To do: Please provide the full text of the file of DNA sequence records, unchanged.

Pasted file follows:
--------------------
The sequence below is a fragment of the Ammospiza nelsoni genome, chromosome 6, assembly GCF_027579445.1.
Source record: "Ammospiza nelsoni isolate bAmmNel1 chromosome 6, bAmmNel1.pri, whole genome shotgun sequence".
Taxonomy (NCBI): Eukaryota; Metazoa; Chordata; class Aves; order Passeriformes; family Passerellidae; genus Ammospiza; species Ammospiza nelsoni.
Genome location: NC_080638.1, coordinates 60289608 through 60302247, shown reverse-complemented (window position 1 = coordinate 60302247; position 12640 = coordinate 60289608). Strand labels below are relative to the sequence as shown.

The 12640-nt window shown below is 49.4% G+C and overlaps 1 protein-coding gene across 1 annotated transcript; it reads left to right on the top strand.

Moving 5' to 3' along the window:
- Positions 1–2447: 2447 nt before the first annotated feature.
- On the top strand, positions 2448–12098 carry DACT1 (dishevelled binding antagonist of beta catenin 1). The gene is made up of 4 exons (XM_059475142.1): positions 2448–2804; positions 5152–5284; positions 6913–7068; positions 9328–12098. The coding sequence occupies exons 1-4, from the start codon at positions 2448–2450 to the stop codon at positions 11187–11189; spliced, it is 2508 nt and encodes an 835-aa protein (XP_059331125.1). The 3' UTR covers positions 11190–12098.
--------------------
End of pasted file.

The sequence below is a fragment of the Ammospiza nelsoni genome, chromosome 6, assembly GCF_027579445.1.
Source record: "Ammospiza nelsoni isolate bAmmNel1 chromosome 6, bAmmNel1.pri, whole genome shotgun sequence".
Taxonomy (NCBI): Eukaryota; Metazoa; Chordata; class Aves; order Passeriformes; family Passerellidae; genus Ammospiza; species Ammospiza nelsoni.
Genome location: NC_080638.1, coordinates 60289608 through 60302247, shown reverse-complemented (window position 1 = coordinate 60302247; position 12640 = coordinate 60289608). Strand labels below are relative to the sequence as shown.

The 12640-nt window shown below is 49.4% G+C and overlaps 1 protein-coding gene across 1 annotated transcript; it reads left to right on the top strand.

Moving 5' to 3' along the window:
- Positions 1–2447: 2447 nt before the first annotated feature.
- On the top strand, positions 2448–12098 carry DACT1 (dishevelled binding antagonist of beta catenin 1). The gene is made up of 4 exons (XM_059475142.1): positions 2448–2804; positions 5152–5284; positions 6913–7068; positions 9328–12098. The coding sequence occupies exons 1-4, from the start codon at positions 2448–2450 to the stop codon at positions 11187–11189; spliced, it is 2508 nt and encodes an 835-aa protein (XP_059331125.1). The 3' UTR covers positions 11190–12098.